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...and the curtains and the rugs and the two young women ballooned slowly to the floor.

…and the curtains and the rugs and the two young women ballooned slowly to the floor.

Aw, the denouement. Such sweet sorrow and candy to the battered reader. I think A.O. Scott might have best captured the reason I love it so, in his New York Times review article on the third installment of the Toy Story franchise of movies.

Toy Story 3 is wondrously generous and inventive. It is also, by the time it reaches a quiet denouement that balances its noisy beginning, moving in the way that parts of Up were. That is, this film–this whole three-part, 15-year epic–about the adventures of a bunch of silly plastic junk turns out also to be a long, melancholy meditation on loss, impermanence and that noble, stubborn, foolish thing called love.” (A.O. Scott, “Voyage to the Bottom of the Day Care Center.” The New York Times, June 13, 2010)

A QUIET ‘ENDING’ THAT BALANCES ITS NOISY BEGINNING.

Sometimes when I read a thing I just want to scream, “THIS!”

***Possible Spoiler Alert re: The Martian***

That is the reason I am so passionate about the denouement. Because after the tumultuous roller-coaster ride to the CLIMAX, we need a soft kiss. A soft landing, if you will. This past weekend, we took in THE MARTIAN with Matt Damon. It was, in my opinion, a fantastic cinematic wonder. It had all the elements that go into making a great movie. We all have that list, don’t we, of movies we immediately know we could watch again and again. Well, I just added another one to that list. The thrill-ride of The Martian, was only surpassed by its enjoyable humour and…well, it’s soft landing.

How would I have reacted if Matt’s character Mark Watney had simply made it to his rendezvous point safely and the credits had rolled? You can’t have that much excitement without the gentle kiss at the end. The heart can’t take it. Every good story should have a denouement…never underestimate its intoxication to the reader/viewer. After that explosive build-up, and the frenetic climax of near-death space capitulation, I NEEDED to see Mark Watney with his feet on the ground. I needed to SEE that he was not merely alive, but better for having made the heroic and insanely death-defying journey.

“[T]he denouement is the main character’s and/or the rest of the world’s reaction to the outcome of the final battle.” ~ (Drew Yanno, The Third Act: Writing a Great Ending to Your Screenplay. Continuum, 2006)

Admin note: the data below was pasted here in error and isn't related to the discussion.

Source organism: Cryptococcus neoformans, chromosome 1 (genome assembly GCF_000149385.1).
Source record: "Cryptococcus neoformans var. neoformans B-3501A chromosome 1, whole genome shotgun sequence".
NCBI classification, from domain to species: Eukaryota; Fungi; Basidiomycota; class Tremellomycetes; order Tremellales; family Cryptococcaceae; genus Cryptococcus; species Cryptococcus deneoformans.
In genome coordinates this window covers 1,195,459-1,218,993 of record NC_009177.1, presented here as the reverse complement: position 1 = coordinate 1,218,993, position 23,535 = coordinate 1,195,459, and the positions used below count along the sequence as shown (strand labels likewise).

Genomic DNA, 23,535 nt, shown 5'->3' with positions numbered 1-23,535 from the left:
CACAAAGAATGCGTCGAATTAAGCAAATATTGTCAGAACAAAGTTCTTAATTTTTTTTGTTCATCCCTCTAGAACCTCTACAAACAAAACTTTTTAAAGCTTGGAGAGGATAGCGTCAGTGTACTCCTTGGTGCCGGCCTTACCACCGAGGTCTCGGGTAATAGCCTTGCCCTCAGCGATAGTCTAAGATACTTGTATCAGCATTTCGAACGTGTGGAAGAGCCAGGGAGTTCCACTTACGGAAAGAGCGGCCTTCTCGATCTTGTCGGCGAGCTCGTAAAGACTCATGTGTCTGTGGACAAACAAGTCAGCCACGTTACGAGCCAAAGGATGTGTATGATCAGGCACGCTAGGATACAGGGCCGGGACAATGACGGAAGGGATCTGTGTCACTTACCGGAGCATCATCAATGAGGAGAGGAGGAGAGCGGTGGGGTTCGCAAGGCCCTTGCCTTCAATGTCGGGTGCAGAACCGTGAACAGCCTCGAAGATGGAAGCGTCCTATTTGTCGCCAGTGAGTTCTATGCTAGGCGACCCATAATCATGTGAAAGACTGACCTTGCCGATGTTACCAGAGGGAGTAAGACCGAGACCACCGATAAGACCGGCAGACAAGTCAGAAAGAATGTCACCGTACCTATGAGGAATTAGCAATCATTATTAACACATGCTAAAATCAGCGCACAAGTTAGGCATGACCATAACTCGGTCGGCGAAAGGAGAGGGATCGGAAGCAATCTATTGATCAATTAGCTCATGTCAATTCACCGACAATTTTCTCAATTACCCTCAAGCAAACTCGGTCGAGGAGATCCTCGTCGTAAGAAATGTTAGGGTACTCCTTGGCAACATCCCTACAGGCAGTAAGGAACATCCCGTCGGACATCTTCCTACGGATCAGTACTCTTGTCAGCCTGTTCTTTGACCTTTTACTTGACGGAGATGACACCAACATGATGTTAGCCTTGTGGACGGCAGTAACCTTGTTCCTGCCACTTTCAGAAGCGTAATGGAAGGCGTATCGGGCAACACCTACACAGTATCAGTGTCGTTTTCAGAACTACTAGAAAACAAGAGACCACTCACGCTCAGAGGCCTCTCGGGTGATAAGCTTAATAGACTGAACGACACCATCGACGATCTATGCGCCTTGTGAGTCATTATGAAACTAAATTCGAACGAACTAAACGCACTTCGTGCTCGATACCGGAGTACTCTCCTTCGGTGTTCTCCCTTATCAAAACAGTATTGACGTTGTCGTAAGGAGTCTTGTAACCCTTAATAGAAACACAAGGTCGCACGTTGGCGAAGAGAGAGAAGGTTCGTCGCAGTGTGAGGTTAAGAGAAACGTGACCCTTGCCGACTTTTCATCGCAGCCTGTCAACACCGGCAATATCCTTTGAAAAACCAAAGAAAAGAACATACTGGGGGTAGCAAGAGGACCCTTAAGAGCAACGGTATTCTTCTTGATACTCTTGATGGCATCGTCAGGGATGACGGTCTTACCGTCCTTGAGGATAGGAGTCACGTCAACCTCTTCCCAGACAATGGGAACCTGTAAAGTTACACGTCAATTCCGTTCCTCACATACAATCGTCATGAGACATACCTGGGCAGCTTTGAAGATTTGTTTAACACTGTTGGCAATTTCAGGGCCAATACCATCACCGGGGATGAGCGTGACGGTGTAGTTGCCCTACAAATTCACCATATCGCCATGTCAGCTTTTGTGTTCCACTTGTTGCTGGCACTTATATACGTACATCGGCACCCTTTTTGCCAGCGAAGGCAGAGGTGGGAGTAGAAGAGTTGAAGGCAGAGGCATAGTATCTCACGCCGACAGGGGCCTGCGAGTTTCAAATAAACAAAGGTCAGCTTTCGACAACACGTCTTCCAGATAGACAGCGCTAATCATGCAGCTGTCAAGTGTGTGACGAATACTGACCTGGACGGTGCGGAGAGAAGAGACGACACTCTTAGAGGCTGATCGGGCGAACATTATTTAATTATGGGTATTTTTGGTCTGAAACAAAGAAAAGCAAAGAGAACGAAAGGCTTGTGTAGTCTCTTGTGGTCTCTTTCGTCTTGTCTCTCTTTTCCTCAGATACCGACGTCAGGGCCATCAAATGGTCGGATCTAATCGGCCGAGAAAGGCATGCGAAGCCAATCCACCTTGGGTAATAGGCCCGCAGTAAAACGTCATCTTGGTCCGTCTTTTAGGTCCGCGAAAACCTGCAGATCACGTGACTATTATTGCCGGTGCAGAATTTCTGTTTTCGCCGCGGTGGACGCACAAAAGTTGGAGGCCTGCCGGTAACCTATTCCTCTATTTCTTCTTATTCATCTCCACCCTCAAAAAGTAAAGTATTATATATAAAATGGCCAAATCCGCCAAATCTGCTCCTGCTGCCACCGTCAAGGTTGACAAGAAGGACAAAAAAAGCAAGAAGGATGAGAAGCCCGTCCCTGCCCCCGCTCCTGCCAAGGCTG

More than a soft landing, the denouement is also the final opportunity for resolution and clarity. The denouement draws the final picture. Denoue is French and it means ‘to untie’. So while you’re letting your readers/viewers sigh that last great sigh of relief as they are fluttering back to their seats and placing their hearts firmly back into their chests, you can also fit the final pieces of the puzzle into the denouement. It’s such a beautiful thing!

OH! Speaking of fluttering back to their seats, one perfect example of a denouement that I always think about when I think about the denouement isn’t a denouement at all. It’s just a quick passing paragraph within my favourite novel. F. Scott Fitzgerald’s The Great Gatsby is chock-filled with nuggets for me. The following passage describes a typhoon of wind whipping through a house (the climax) and then the immediate result of its absence after the storm (the denouement).

The only completely stationary object in the room was an enormous couch on which two young women were buoyed up as though upon an anchored balloon. They were both in white, and their dresses were rippling and fluttering as if they had just been blown back in after a short flight around the house. I must have stood for a few moments listening to the whip and snap of the curtains and the groan of a picture on the wall. There was a boom as Tom Buchanan shut the rear windows and the caught wind died out about the room, and the curtains and the rugs and the two young women ballooned slowly to the floor.

That passage always felt like a story to me, complete with the scintillating satisfaction of a denouement. “…and the curtains and the rugs and the two young women ballooned slowly to the floor.”  How utterly satisfying is that ending!?

I don’t know about other writers, but quite often I find myself in tears when I’m writing the denouement in my own stories. I see the device as my final opportunity to slip a love note to the reader. I love to batter them with conflict and strife and unfairness and plight…don’t get me wrong! I really enjoy that part of my job. But I don’t want them to be left feeling like I simply beat them up and left the ring. I want to bring them to the edge, definitely. But once they arrive at the climax, all shaken and what-not, I want to thank them for taking the journey. I see the denouement as the reward at the end of the journey, the pot of gold at the end of the rainbow…the soft kiss at the end of the throat punch. Everyone wants that tender moment of awwwwwwwwwwwwww after the wipeout climatic scene, don’t they?

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